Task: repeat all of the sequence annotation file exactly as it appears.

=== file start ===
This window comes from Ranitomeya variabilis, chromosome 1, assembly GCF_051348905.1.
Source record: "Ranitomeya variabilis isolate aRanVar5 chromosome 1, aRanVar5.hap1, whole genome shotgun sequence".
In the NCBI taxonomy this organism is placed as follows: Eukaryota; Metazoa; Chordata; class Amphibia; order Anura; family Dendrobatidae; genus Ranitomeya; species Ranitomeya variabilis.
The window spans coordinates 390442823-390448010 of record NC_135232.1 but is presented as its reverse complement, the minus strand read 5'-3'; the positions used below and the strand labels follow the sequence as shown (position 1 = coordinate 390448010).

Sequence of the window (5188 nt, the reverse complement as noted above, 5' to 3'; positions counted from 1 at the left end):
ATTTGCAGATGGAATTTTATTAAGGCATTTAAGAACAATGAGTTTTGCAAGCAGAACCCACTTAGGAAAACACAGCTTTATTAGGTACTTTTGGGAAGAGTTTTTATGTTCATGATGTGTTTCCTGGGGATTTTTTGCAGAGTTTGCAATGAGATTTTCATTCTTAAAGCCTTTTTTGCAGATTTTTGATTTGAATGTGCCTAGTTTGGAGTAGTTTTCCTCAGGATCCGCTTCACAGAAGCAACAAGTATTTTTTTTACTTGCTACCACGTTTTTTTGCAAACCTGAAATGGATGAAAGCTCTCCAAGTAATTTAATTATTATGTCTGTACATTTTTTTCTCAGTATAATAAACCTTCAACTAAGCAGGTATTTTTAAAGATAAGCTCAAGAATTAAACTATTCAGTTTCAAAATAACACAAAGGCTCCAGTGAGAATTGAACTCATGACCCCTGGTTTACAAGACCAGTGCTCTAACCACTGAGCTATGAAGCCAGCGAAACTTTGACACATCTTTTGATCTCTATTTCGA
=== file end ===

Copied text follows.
This window comes from Ranitomeya variabilis, chromosome 1, assembly GCF_051348905.1.
Source record: "Ranitomeya variabilis isolate aRanVar5 chromosome 1, aRanVar5.hap1, whole genome shotgun sequence".
In the NCBI taxonomy this organism is placed as follows: Eukaryota; Metazoa; Chordata; class Amphibia; order Anura; family Dendrobatidae; genus Ranitomeya; species Ranitomeya variabilis.
The window spans coordinates 390442823-390448010 of record NC_135232.1 but is presented as its reverse complement, the minus strand read 5'-3'; the positions used below and the strand labels follow the sequence as shown (position 1 = coordinate 390448010).

Sequence of the window (5188 nt, the reverse complement as noted above, 5' to 3'; positions counted from 1 at the left end):
ATTTGCAGATGGAATTTTATTAAGGCATTTAAGAACAATGAGTTTTGCAAGCAGAACCCACTTAGGAAAACACAGCTTTATTAGGTACTTTTGGGAAGAGTTTTTATGTTCATGATGTGTTTCCTGGGGATTTTTTGCAGAGTTTGCAATGAGATTTTCATTCTTAAAGCCTTTTTTGCAGATTTTTGATTTGAATGTGCCTAGTTTGGAGTAGTTTTCCTCAGGATCCGCTTCACAGAAGCAACAAGTATTTTTTTTACTTGCTACCACGTTTTTTTGCAAACCTGAAATGGATGAAAGCTCTCCAAGTAATTTAATTATTATGTCTGTACATTTTTTTCTCAGTATAATAAACCTTCAACTAAGCAGGTATTTTTAAAGATAAGCTCAAGAATTAAACTATTCAGTTTCAAAATAACACAAAGGCTCCAGTGAGAATTGAACTCATGACCCCTGGTTTACAAGACCAGTGCTCTAACCACTGAGCTATGAAGCCAGCGAAACTTTGACACATCTTTTGATCTCTATTTCGA